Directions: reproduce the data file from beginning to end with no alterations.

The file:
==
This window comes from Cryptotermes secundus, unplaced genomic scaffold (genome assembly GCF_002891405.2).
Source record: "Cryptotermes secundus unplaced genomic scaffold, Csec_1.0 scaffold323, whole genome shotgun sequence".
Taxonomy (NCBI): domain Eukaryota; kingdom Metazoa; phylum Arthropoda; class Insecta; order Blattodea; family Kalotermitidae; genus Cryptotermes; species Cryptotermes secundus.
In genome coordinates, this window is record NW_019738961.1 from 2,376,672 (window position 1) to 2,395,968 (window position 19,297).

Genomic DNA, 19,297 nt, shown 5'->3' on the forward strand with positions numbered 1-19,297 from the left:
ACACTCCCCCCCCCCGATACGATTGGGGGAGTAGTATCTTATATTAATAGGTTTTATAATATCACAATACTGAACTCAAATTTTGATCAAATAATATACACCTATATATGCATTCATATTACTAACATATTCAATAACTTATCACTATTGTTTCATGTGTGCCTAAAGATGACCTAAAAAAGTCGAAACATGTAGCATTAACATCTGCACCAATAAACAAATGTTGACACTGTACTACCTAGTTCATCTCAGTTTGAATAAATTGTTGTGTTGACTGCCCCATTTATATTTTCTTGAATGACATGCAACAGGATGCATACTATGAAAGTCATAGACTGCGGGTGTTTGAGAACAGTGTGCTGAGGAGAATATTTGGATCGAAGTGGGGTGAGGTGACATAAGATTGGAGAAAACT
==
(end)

This window comes from Cryptotermes secundus, unplaced genomic scaffold (genome assembly GCF_002891405.2).
Source record: "Cryptotermes secundus unplaced genomic scaffold, Csec_1.0 scaffold323, whole genome shotgun sequence".
Taxonomy (NCBI): domain Eukaryota; kingdom Metazoa; phylum Arthropoda; class Insecta; order Blattodea; family Kalotermitidae; genus Cryptotermes; species Cryptotermes secundus.
In genome coordinates, this window is record NW_019738961.1 from 2,376,672 (window position 1) to 2,395,968 (window position 19,297).

Genomic DNA, 19,297 nt, shown 5'->3' on the forward strand with positions numbered 1-19,297 from the left:
ACACTCCCCCCCCCCGATACGATTGGGGGAGTAGTATCTTATATTAATAGGTTTTATAATATCACAATACTGAACTCAAATTTTGATCAAATAATATACACCTATATATGCATTCATATTACTAACATATTCAATAACTTATCACTATTGTTTCATGTGTGCCTAAAGATGACCTAAAAAAGTCGAAACATGTAGCATTAACATCTGCACCAATAAACAAATGTTGACACTGTACTACCTAGTTCATCTCAGTTTGAATAAATTGTTGTGTTGACTGCCCCATTTATATTTTCTTGAATGACATGCAACAGGATGCATACTATGAAAGTCATAGACTGCGGGTGTTTGAGAACAGTGTGCTGAGGAGAATATTTGGATCGAAGTGGGGTGAGGTGACATAAGATTGGAGAAAACT